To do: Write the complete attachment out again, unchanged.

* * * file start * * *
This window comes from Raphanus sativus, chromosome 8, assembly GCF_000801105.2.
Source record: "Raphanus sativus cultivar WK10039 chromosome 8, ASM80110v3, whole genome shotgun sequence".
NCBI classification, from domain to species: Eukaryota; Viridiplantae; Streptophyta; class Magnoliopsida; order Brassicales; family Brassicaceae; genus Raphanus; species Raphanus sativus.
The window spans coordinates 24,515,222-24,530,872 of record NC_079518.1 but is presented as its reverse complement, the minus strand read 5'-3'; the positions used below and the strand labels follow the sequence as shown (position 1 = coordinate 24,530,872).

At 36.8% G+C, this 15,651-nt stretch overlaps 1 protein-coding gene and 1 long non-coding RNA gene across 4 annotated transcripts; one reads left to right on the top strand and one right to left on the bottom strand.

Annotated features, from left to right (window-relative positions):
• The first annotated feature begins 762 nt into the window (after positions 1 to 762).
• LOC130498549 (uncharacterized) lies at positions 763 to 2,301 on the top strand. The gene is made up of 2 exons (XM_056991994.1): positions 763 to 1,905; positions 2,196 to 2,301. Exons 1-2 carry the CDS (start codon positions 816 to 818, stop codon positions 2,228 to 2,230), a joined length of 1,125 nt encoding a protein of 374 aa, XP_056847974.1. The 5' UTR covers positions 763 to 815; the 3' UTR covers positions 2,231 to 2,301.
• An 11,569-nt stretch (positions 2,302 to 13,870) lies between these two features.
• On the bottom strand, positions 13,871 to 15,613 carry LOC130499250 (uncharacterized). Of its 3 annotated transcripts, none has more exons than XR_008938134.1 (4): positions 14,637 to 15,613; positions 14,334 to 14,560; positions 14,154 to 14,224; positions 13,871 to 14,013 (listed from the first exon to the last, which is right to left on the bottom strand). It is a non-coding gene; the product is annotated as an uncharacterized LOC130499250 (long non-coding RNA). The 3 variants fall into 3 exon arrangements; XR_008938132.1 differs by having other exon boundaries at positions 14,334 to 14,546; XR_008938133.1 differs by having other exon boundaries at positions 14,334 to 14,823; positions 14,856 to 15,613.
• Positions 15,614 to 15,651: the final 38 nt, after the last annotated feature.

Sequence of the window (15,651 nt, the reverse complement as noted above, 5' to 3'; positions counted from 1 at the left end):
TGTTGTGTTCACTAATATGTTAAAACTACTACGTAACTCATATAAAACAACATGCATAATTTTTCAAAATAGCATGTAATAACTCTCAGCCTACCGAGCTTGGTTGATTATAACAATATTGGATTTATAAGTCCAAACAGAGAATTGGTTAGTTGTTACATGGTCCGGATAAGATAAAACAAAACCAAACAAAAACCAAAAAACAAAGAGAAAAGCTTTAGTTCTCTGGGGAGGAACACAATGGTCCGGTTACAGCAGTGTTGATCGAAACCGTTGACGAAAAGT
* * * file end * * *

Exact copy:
This window comes from Raphanus sativus, chromosome 8, assembly GCF_000801105.2.
Source record: "Raphanus sativus cultivar WK10039 chromosome 8, ASM80110v3, whole genome shotgun sequence".
NCBI classification, from domain to species: Eukaryota; Viridiplantae; Streptophyta; class Magnoliopsida; order Brassicales; family Brassicaceae; genus Raphanus; species Raphanus sativus.
The window spans coordinates 24,515,222-24,530,872 of record NC_079518.1 but is presented as its reverse complement, the minus strand read 5'-3'; the positions used below and the strand labels follow the sequence as shown (position 1 = coordinate 24,530,872).

At 36.8% G+C, this 15,651-nt stretch overlaps 1 protein-coding gene and 1 long non-coding RNA gene across 4 annotated transcripts; one reads left to right on the top strand and one right to left on the bottom strand.

Annotated features, from left to right (window-relative positions):
• The first annotated feature begins 762 nt into the window (after positions 1 to 762).
• LOC130498549 (uncharacterized) lies at positions 763 to 2,301 on the top strand. The gene is made up of 2 exons (XM_056991994.1): positions 763 to 1,905; positions 2,196 to 2,301. Exons 1-2 carry the CDS (start codon positions 816 to 818, stop codon positions 2,228 to 2,230), a joined length of 1,125 nt encoding a protein of 374 aa, XP_056847974.1. The 5' UTR covers positions 763 to 815; the 3' UTR covers positions 2,231 to 2,301.
• An 11,569-nt stretch (positions 2,302 to 13,870) lies between these two features.
• On the bottom strand, positions 13,871 to 15,613 carry LOC130499250 (uncharacterized). Of its 3 annotated transcripts, none has more exons than XR_008938134.1 (4): positions 14,637 to 15,613; positions 14,334 to 14,560; positions 14,154 to 14,224; positions 13,871 to 14,013 (listed from the first exon to the last, which is right to left on the bottom strand). It is a non-coding gene; the product is annotated as an uncharacterized LOC130499250 (long non-coding RNA). The 3 variants fall into 3 exon arrangements; XR_008938132.1 differs by having other exon boundaries at positions 14,334 to 14,546; XR_008938133.1 differs by having other exon boundaries at positions 14,334 to 14,823; positions 14,856 to 15,613.
• Positions 15,614 to 15,651: the final 38 nt, after the last annotated feature.

Sequence of the window (15,651 nt, the reverse complement as noted above, 5' to 3'; positions counted from 1 at the left end):
TGTTGTGTTCACTAATATGTTAAAACTACTACGTAACTCATATAAAACAACATGCATAATTTTTCAAAATAGCATGTAATAACTCTCAGCCTACCGAGCTTGGTTGATTATAACAATATTGGATTTATAAGTCCAAACAGAGAATTGGTTAGTTGTTACATGGTCCGGATAAGATAAAACAAAACCAAACAAAAACCAAAAAACAAAGAGAAAAGCTTTAGTTCTCTGGGGAGGAACACAATGGTCCGGTTACAGCAGTGTTGATCGAAACCGTTGACGAAAAGT